Nature never ceases to amaze. One moment a crocodile captures drowns, and swallows a jaguar whole. The next moment a jaguar sinks its canine teeth behind a croc and strangles it to death.
A widely shared video captures the latter scenario, but the croc species was likely a caiman or a baby croc. A fully grown crocodile is too strong for a jaguar and could easily stifle the life of the big cat.
Jaguars Love Hunting Caimans
Caimans are a favorite meal for jaguars, especially during the dry season when ant eaters, marsh deer, and red brocket deer are hard to come by.
Unlike these other food sources that often migrate in search of food, the caimans spend much of their time in the water. However, they occasionally come out to bask in their numbers, providing jaguars and other predators with a great hunting opportunity.
Basking caimans are like the big cat’s supermarket. It only has to select its meal of the day from the group and pounce.
Jaguars hunt caimans by stalking, ambushing, piercing their skulls, and using their long canine teeth to kill them. The jaguar then drags the caiman out of the water and into the thicket, where it can enjoy its meal in peace.
As the video shows, jaguars are powerful cats. Its incredible jaw and upper body strength enable it to pull heavy prey like the caiman out of water.
The caiman in the video seems heavier than the jaguar, yet the latter drags it out of the water effortlessly.
The caiman does not always make an easy meal, especially in water.
The jaguar may launch a surprise attack, but the caiman, like other crocs, is armed with many teeth and a deadly bite force.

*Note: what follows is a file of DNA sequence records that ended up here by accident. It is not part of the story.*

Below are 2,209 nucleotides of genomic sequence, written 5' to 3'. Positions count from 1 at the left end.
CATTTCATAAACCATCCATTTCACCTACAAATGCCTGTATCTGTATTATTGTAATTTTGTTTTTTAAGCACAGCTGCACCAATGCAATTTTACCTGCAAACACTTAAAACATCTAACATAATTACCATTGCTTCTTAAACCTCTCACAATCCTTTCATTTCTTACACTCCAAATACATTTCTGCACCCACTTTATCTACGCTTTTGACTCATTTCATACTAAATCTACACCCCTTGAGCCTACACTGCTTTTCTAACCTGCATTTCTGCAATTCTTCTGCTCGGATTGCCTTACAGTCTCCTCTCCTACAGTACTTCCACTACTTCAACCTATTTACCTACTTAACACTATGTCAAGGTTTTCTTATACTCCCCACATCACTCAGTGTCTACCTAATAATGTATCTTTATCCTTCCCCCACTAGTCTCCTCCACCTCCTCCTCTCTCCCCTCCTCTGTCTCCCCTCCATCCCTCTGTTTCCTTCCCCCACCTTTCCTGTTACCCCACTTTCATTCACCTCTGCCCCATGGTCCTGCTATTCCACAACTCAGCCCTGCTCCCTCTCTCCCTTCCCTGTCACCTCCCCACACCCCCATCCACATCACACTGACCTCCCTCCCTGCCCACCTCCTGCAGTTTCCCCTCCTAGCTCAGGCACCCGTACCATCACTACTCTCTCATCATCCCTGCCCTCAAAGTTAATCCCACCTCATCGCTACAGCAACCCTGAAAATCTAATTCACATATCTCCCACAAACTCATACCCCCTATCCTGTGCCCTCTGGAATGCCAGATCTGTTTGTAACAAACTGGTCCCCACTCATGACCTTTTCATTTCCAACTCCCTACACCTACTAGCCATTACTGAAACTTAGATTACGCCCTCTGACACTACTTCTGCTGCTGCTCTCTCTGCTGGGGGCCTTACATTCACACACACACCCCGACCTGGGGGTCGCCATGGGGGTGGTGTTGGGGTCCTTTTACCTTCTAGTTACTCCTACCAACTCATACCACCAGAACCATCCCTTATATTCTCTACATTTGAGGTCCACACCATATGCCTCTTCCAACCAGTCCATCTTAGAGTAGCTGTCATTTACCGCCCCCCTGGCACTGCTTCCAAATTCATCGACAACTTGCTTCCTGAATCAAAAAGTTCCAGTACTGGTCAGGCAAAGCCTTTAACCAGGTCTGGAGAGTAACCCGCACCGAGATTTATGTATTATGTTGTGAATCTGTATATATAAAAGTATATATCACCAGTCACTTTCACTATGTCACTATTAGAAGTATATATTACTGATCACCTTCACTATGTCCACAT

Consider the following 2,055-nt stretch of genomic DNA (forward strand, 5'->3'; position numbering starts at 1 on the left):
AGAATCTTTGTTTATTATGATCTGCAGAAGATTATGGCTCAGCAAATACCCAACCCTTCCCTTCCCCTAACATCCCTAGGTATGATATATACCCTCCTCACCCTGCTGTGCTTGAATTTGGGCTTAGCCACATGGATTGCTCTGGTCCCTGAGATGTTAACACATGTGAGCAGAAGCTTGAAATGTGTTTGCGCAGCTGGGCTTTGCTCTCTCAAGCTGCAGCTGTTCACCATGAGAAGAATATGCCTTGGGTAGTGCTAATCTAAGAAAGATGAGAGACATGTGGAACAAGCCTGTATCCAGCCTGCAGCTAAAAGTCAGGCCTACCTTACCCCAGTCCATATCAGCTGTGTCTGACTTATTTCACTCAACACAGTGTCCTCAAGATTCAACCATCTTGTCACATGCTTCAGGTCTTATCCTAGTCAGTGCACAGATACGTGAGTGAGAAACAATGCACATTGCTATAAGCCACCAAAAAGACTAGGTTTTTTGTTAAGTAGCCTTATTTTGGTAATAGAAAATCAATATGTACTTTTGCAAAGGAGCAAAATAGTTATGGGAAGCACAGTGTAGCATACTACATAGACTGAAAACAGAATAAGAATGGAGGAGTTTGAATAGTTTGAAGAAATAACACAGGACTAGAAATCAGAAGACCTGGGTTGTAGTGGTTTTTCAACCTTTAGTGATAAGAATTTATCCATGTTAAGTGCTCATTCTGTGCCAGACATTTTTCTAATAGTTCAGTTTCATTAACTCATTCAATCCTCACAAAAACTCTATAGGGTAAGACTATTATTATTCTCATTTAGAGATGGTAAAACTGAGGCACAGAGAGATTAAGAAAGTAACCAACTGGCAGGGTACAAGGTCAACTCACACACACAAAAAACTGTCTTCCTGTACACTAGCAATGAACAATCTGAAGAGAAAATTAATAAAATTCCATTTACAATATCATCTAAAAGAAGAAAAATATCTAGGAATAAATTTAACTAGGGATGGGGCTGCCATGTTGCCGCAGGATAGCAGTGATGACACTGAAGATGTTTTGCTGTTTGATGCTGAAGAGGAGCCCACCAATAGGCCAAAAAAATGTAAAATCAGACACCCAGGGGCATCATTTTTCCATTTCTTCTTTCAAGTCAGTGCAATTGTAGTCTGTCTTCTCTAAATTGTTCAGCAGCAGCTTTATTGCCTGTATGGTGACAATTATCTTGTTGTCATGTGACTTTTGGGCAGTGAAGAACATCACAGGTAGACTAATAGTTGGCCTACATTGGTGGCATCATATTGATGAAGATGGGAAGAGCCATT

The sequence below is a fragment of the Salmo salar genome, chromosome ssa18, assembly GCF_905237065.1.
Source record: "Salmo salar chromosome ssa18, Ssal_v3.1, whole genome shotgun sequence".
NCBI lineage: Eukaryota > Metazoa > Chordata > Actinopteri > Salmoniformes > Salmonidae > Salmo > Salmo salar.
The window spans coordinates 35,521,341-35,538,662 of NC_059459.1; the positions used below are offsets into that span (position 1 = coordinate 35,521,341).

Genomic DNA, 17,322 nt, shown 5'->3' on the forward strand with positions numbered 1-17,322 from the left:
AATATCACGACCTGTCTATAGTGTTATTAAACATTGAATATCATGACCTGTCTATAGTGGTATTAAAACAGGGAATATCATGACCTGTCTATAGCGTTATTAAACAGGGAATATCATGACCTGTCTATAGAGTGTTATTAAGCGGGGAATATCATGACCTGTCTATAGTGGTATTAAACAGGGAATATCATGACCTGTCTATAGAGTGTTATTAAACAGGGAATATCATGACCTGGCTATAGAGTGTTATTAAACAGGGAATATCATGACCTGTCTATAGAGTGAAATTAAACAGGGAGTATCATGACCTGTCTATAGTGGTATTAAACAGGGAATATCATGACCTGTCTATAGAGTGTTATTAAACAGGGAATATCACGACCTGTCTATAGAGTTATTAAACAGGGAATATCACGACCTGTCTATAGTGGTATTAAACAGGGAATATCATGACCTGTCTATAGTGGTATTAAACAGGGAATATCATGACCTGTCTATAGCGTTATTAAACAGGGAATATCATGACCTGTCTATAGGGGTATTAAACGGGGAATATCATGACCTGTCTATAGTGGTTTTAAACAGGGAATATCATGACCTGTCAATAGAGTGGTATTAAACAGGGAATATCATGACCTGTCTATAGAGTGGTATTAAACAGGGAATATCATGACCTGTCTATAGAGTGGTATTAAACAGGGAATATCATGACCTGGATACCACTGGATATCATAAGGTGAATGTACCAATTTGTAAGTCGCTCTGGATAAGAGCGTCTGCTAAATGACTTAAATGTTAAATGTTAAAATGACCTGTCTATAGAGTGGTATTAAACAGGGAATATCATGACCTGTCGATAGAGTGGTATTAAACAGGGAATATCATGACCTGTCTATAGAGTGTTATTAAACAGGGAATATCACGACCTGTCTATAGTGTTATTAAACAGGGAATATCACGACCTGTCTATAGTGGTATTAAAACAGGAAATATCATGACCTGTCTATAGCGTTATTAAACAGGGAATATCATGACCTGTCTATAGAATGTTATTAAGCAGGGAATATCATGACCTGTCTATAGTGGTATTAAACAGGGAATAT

The caiman has about 72 to 76 teeth and a bite force of over 3000 psi. Meanwhile, the jaguar has 30 teeth and a bite force of 1,500 psi. So the jaguar’s wrong move could easily make the hunter the hunted.
The jaguar wins this fight most of the time because of strategy. First, it ensures it stays behind the caiman and delivers a chokehold behind its skull or head.
The Jaguar’s Hunting Strategy
The jaguar in the video captures its prey in broad daylight. But it is a traditional night stalker and hunter. The jaguar has impressive night vision that improves when light reduces, allowing it to pounce on its unsuspecting prey.
Hunting in darkness allows the jaguar to avoid overheating. Unfortunately, their thick fur coats make the heat a big problem for big cats in tropical climates.
Unlike many cat species, jaguars are great swimmers who will not mind getting their paws wet in pursuit of a delicious meal like the caiman.
The jaguar’s most efficient hunting technique is approaching its prey from above. It climbs trees and can quietly wait for prey to wander below. The elevated position ensures it does not rustle leaves and scare its meal. Its scent is also less detectable from the elevated position.